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to many Manly people about the issue:

        "They don't want casinos.   The social and moral consequences frighten them.   Manly is not a tinsel and glass holiday resort."

        Both these stories were "beat ups" but there was no time to refute them.   The election was upon us.

        In the last week the day had to be stretched to allow for early morning pamphlet handouts at Manly wharf  and late night letter boxing of how-to-votes.   I kept up the door knocking and tried to help with organising personnel and materiel for the big day.

      Help was now starting to come from all directions.   Wellwishers rang up, sent notes or just accosted me in the street.   A few prominent buisness men assured me of their support.   Ordinary people gave money or volunteered their hands and feet.   Sitting M.P.s in safe seats sent encouragement, advice, and several generous donations.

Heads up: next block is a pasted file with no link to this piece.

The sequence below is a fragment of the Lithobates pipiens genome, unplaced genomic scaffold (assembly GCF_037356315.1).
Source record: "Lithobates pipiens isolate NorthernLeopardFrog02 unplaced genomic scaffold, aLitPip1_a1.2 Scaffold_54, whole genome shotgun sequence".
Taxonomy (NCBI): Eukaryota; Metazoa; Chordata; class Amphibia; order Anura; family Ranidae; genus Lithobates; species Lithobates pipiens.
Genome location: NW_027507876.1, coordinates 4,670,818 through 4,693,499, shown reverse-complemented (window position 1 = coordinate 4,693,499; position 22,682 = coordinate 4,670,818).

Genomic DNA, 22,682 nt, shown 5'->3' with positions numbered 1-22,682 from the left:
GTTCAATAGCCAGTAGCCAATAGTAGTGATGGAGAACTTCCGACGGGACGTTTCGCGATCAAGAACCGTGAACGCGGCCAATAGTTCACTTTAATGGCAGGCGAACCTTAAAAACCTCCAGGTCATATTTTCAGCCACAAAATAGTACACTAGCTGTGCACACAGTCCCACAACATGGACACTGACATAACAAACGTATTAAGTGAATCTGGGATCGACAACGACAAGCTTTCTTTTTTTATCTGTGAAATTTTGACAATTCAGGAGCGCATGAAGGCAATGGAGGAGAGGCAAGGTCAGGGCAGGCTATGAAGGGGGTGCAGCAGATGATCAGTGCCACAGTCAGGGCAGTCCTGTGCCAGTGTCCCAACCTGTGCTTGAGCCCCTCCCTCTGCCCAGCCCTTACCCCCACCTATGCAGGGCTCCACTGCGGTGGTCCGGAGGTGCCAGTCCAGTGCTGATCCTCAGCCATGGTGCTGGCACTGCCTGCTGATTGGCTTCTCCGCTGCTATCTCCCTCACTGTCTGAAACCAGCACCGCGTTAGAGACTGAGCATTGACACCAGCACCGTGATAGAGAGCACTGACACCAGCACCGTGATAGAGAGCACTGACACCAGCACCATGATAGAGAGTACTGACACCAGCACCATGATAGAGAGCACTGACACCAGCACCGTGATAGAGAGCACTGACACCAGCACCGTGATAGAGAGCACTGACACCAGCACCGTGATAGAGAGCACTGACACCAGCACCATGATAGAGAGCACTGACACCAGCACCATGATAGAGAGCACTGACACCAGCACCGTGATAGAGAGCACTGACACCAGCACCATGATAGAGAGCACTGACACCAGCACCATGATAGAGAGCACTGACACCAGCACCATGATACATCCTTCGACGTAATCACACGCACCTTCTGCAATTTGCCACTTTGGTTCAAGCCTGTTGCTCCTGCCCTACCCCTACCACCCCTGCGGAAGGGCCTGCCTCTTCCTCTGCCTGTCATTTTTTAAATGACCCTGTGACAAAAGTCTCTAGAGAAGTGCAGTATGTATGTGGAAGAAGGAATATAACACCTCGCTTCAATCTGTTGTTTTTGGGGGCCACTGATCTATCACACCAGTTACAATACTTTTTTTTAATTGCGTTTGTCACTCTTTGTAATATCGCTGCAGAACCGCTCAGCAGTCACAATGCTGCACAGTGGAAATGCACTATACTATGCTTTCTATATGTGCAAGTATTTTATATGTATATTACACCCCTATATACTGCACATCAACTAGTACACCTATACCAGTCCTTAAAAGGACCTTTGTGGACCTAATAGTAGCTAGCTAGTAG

Although we could still not match the Liberals, our improved funding situation allowed us to pay for extra ads and pamphlets.   Hence there were frantic efforts to book more space in the Daily, to make new arrangements with printers, to draft new messages to the voters, and to deliver copy by critical deadlines.

         A mass of paper propaganda was targeted on the the electorate;   Dropped into letterboxes, pushed under  

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